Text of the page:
Plain Text, Rich Text, Formatted Note, or Markdown?

Note: RTFD is not editable in DEVONthink To Go at this time. In fact, RTF isn’t mobile-native (nor friendly) either, so third-party frameworks have to be used.

Just an FYI.

Thanks for the reminder. This was one of my issues with DTTG as I had (have?) a lot of RTFd files.

Which is why I’d like to make the Formatted Note my default format, as it’s more portable and pretty much has all the formatting I need, except bullets.

As the Formatted Note is HTML, is there a specific reason bullets aren’t supported, or is just development time?

Just something that hasn’t been added yet.

Eagerly waiting for that!

Same here. Formatted noted is markdown for the wysiwyg ones among us.

I prefer RTF (not RTFD) - editing is user-friendly and WYSIWYG and it’s fully supported by macOS. I don’t share my personal notes anyway but it’s nonetheless important that the format is not app- or platform-specific.

Ha, that’s kind of funny. In 2016 I filed a bug report, about losing data whit RTF Files. TL;DR is that Devon can’t do anything about it as it’s using Apples RTF Library. And that is … well … like opening your file with TextEdit. Opening a File with complicated layout – like one made by Nisus Writer (and I can only guess MS Word as well) – it will just throw away anything it does not understand without a warning. I think this an absolute no-go!.
You might say “file a report with Apple”. But sorry, I pay my money for DT which claims it would work it RTF, I don’t see any point in fighting with apple over wether TextEdit is a cool RTF Editor or not.

For my own notes I prefert Markdown anyway, as ist more lightweight. And the “source code” ist human readable without any tool, if need be. But unfortunately, Markdown has alsways been treated as a third class resident in DT. No WYSIWYG, you have to switch between Preview or edit.
The wiki-Links do only work in edit and are gone in preview. You could add x-devonthink:// links, but they are only clickable in preview not in edit … all together very clumsy.
Probably another “blame it to some third party library” type of thing. But well, … see above.

My Question is: has any of this improved in DT3?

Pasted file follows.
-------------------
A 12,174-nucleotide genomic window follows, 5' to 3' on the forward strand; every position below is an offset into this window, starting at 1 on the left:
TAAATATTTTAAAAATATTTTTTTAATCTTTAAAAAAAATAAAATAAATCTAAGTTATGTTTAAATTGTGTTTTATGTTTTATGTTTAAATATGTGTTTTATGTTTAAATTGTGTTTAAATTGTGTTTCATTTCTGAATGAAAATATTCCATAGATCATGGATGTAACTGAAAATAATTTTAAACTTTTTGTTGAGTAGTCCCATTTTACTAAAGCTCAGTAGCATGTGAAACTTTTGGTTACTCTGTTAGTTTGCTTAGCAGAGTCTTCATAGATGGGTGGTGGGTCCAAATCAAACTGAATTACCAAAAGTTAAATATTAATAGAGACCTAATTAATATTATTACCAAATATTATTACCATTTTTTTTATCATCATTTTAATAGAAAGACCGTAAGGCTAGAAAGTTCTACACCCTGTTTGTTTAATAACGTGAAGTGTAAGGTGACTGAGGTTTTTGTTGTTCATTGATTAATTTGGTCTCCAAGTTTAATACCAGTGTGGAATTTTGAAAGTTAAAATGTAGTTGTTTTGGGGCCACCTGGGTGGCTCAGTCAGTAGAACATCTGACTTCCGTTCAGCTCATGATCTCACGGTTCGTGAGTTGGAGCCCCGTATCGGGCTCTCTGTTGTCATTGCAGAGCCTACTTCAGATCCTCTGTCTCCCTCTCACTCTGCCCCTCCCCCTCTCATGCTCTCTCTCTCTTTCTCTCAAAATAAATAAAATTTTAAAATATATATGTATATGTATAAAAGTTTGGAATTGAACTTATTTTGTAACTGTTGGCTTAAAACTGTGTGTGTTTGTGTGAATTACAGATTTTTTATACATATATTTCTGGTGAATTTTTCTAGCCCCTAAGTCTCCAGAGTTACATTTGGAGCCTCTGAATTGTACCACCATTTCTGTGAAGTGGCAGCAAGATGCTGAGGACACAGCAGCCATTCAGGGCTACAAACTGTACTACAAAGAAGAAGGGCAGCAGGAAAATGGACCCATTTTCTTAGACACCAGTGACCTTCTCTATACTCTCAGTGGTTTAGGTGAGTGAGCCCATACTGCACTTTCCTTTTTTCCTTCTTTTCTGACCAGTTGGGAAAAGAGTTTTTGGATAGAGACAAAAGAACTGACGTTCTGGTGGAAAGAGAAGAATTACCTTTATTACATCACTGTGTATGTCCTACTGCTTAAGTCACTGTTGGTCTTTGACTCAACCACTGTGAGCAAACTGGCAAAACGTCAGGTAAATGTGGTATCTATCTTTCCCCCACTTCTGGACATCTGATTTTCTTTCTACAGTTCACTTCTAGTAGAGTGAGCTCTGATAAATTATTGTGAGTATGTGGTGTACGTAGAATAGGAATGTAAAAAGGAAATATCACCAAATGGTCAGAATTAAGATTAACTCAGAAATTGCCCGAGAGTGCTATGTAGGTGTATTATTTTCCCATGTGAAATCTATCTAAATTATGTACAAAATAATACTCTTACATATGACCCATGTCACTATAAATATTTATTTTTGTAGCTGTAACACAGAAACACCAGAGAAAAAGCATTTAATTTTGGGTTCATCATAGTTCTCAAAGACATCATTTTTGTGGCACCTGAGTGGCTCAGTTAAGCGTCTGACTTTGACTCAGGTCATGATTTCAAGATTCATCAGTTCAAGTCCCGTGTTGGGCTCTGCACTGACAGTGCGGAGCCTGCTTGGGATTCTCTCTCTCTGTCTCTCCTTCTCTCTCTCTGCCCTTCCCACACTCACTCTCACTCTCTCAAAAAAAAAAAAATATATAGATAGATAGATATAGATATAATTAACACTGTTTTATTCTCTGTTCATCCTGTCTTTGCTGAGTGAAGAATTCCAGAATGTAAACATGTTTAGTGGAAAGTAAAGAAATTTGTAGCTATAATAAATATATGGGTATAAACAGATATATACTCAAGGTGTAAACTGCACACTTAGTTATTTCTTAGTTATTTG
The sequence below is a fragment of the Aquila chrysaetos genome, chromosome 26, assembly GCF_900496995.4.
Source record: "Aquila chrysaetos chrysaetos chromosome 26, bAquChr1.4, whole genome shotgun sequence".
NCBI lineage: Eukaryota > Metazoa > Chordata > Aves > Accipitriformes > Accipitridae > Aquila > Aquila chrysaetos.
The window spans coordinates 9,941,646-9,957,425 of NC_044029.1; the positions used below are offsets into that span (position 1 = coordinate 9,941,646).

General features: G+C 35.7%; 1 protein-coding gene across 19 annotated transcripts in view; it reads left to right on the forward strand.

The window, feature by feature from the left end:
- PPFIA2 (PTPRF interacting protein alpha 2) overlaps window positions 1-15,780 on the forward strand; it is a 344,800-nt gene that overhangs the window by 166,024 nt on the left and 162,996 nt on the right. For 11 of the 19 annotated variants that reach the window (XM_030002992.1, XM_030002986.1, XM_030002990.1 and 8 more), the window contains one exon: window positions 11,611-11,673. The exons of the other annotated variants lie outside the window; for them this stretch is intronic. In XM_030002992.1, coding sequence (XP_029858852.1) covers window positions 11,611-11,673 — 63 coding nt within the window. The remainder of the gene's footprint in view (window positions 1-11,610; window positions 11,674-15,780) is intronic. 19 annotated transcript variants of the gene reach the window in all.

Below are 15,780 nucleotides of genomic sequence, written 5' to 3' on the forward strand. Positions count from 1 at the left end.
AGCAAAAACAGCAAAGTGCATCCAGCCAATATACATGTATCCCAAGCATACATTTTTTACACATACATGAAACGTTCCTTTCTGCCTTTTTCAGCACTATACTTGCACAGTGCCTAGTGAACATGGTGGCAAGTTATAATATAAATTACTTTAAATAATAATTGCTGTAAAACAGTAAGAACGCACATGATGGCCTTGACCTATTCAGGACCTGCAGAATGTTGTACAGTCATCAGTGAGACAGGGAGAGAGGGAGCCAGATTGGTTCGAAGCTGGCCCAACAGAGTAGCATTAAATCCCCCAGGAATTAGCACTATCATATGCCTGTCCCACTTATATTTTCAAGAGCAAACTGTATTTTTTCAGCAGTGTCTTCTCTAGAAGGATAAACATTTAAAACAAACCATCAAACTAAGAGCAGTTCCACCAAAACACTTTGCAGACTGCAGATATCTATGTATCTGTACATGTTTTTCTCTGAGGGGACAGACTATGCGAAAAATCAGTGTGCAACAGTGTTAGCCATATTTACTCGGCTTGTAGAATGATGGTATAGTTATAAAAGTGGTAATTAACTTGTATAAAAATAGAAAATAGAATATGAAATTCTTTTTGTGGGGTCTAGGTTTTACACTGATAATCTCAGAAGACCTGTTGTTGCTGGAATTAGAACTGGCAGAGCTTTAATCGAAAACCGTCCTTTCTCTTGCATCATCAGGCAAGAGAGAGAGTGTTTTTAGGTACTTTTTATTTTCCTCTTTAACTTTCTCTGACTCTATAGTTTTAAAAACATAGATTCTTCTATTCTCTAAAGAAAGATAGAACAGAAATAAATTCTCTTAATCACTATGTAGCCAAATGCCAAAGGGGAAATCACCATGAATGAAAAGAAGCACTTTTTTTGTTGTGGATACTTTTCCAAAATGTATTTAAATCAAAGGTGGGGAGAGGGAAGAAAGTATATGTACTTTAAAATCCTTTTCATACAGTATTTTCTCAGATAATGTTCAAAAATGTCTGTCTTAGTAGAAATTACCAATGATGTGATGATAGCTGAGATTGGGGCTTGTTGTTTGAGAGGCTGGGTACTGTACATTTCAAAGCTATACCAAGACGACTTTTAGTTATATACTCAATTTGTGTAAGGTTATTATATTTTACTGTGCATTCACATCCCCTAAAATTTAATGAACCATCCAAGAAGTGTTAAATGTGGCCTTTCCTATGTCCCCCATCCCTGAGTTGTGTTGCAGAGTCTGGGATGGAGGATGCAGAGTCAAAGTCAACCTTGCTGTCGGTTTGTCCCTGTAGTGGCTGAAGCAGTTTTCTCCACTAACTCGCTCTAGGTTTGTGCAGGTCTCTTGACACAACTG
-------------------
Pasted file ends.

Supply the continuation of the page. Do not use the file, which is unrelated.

I do still use DT2 every day, and I’m generally quite content with it, and I would be willing to pay for an upgrade.
But it looks like I get very little for much money: very restrictive (2 Computers to use it from, third one costs a fortune extra, now; DT2 will then be unusable soon, as the licence will be revoked) and 75% of new price for an upgrade… :open_mouth:
If the above issuses have not been not worked on, I don’t feel like upgrading soon.

Download the trial - - on a separate macOS account and try it out.

Or merely download a manual and read the Documents > Markdown Documents section.

I use Markdown for basically everything I write, plus reference copies of info clipped from web pages. I use PDFs for most scanned documents, and the occasional web page that needs the images and stuff preserved becomes a web archive.

I don’t use RTF or formatted notes at all.

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Markdown is my note format of choice.

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Welcome @robhawley
Hear, hear! :stuck_out_tongue:

But when I write, it is usually business planning documents (outlines, schedules, pricing, priorities), and I find that being able to have the formatting right there as I type — using the formatting to help me organize my thoughts — is invaluable.

I use a markdown editor called Typora that can toggle between markdown and preview views, but in the formatted/preview view it will convert markdown tags in real time – so you can still type in markdown and see the formatted results at the same time. Might want to check it out.

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I normally use markdown as I can type that faster than using the other text styles. In some cases I might use plain text. I hate Rich Text. It’s an enormous pain in the butt (for me). I will also use some of the preformatted templates (like for recording contact details for someone). (And I know these are RichText, but I use them rarely and with only a minimum of information to store)